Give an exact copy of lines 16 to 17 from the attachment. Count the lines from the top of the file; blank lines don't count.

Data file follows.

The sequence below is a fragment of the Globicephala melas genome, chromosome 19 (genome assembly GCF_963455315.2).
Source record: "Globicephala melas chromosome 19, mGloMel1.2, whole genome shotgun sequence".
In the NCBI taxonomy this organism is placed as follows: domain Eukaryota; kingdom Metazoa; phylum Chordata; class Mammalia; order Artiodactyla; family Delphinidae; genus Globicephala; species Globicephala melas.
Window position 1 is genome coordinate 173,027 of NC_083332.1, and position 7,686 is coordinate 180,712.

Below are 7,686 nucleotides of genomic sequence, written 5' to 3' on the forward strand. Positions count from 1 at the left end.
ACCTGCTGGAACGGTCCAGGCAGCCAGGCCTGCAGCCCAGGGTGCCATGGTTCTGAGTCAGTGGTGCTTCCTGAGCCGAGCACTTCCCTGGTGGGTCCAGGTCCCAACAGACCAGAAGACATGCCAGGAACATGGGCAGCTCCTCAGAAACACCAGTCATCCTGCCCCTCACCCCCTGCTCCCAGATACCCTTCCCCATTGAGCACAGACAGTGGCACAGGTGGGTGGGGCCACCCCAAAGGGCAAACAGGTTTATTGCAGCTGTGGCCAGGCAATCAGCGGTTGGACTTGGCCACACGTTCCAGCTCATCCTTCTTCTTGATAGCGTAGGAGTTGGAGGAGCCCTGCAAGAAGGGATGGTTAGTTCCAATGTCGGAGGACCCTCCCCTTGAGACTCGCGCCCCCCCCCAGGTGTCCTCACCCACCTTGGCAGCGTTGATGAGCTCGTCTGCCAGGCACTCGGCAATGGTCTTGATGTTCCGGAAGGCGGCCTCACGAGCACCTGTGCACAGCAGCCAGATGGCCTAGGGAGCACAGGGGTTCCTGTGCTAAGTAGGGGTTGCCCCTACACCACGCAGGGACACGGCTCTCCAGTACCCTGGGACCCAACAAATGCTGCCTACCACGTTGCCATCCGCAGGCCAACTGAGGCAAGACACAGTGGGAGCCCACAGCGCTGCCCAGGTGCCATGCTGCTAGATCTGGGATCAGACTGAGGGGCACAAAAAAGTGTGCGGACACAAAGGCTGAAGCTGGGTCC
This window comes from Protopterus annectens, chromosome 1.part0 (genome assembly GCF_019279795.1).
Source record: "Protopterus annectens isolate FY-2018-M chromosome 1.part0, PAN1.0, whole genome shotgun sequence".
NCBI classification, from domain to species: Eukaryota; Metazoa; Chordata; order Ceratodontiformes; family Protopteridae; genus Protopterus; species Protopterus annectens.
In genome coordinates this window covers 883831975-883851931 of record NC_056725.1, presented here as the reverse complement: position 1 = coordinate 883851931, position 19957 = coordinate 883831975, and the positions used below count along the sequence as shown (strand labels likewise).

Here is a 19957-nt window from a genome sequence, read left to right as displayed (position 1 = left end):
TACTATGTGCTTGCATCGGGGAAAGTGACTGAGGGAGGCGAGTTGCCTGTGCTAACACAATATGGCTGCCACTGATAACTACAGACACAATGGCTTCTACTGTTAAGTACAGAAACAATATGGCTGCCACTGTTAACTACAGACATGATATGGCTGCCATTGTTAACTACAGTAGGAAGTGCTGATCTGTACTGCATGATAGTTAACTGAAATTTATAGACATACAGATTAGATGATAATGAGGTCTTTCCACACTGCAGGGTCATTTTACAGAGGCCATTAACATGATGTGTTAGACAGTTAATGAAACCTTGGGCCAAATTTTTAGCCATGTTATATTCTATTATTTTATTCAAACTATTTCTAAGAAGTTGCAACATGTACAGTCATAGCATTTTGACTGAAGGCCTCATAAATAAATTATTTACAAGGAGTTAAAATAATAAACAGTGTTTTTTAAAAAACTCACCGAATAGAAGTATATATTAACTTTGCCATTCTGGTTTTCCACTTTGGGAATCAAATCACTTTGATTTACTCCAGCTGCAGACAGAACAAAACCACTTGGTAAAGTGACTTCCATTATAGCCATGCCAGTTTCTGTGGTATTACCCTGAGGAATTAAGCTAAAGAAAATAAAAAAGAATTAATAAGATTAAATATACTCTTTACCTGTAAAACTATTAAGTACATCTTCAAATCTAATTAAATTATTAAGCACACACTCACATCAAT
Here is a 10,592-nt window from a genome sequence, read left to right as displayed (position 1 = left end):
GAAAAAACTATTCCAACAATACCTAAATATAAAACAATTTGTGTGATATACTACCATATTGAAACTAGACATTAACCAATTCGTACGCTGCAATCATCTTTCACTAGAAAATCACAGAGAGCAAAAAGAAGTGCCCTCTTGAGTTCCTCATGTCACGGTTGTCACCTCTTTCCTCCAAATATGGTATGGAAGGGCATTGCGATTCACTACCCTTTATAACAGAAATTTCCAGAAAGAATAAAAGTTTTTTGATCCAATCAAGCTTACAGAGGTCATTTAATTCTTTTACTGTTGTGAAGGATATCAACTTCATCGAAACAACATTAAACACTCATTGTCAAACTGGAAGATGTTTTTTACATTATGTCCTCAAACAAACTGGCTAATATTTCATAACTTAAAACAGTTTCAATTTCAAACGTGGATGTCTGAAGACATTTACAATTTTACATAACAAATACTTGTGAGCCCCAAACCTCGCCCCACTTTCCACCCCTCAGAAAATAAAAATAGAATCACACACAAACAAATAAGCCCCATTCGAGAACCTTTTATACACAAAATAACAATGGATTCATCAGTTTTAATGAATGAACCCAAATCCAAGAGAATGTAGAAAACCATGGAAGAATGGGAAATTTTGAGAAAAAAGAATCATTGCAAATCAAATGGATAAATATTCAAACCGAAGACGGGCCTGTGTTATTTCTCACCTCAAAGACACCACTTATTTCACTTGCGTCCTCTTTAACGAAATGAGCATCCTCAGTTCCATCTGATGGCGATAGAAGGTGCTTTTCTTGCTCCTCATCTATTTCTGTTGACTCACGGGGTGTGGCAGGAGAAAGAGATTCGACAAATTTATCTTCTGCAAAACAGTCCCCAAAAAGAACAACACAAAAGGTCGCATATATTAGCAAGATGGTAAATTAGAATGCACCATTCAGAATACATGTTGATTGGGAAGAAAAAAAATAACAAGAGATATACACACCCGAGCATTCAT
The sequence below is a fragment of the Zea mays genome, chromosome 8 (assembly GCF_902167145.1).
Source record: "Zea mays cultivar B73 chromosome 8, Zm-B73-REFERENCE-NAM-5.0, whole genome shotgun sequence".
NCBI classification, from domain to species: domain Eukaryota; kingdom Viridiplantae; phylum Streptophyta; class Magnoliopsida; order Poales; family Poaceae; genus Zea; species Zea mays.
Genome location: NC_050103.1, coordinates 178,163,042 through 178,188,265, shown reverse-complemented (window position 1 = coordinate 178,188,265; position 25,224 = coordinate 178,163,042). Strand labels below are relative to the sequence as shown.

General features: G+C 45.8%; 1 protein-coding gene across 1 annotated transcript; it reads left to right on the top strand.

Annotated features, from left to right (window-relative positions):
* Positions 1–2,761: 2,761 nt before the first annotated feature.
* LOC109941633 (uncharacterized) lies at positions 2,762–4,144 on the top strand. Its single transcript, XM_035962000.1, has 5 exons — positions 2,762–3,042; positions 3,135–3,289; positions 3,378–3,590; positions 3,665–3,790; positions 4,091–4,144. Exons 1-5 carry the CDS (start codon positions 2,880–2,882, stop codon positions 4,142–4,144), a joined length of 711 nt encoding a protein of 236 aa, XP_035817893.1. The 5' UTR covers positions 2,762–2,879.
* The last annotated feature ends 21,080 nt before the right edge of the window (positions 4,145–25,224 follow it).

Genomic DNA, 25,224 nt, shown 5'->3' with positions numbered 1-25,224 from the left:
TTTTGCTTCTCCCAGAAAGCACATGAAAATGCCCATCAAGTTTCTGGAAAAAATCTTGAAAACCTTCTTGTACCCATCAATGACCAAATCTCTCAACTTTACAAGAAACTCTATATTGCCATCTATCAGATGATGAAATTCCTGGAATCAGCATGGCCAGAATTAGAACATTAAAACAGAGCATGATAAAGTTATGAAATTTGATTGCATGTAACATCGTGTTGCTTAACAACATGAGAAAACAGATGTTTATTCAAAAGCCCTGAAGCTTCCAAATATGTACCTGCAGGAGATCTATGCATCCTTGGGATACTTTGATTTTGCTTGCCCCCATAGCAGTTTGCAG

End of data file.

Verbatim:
Source record: "Zea mays cultivar B73 chromosome 8, Zm-B73-REFERENCE-NAM-5.0, whole genome shotgun sequence".
NCBI classification, from domain to species: domain Eukaryota; kingdom Viridiplantae; phylum Streptophyta; class Magnoliopsida; order Poales; family Poaceae; genus Zea; species Zea mays.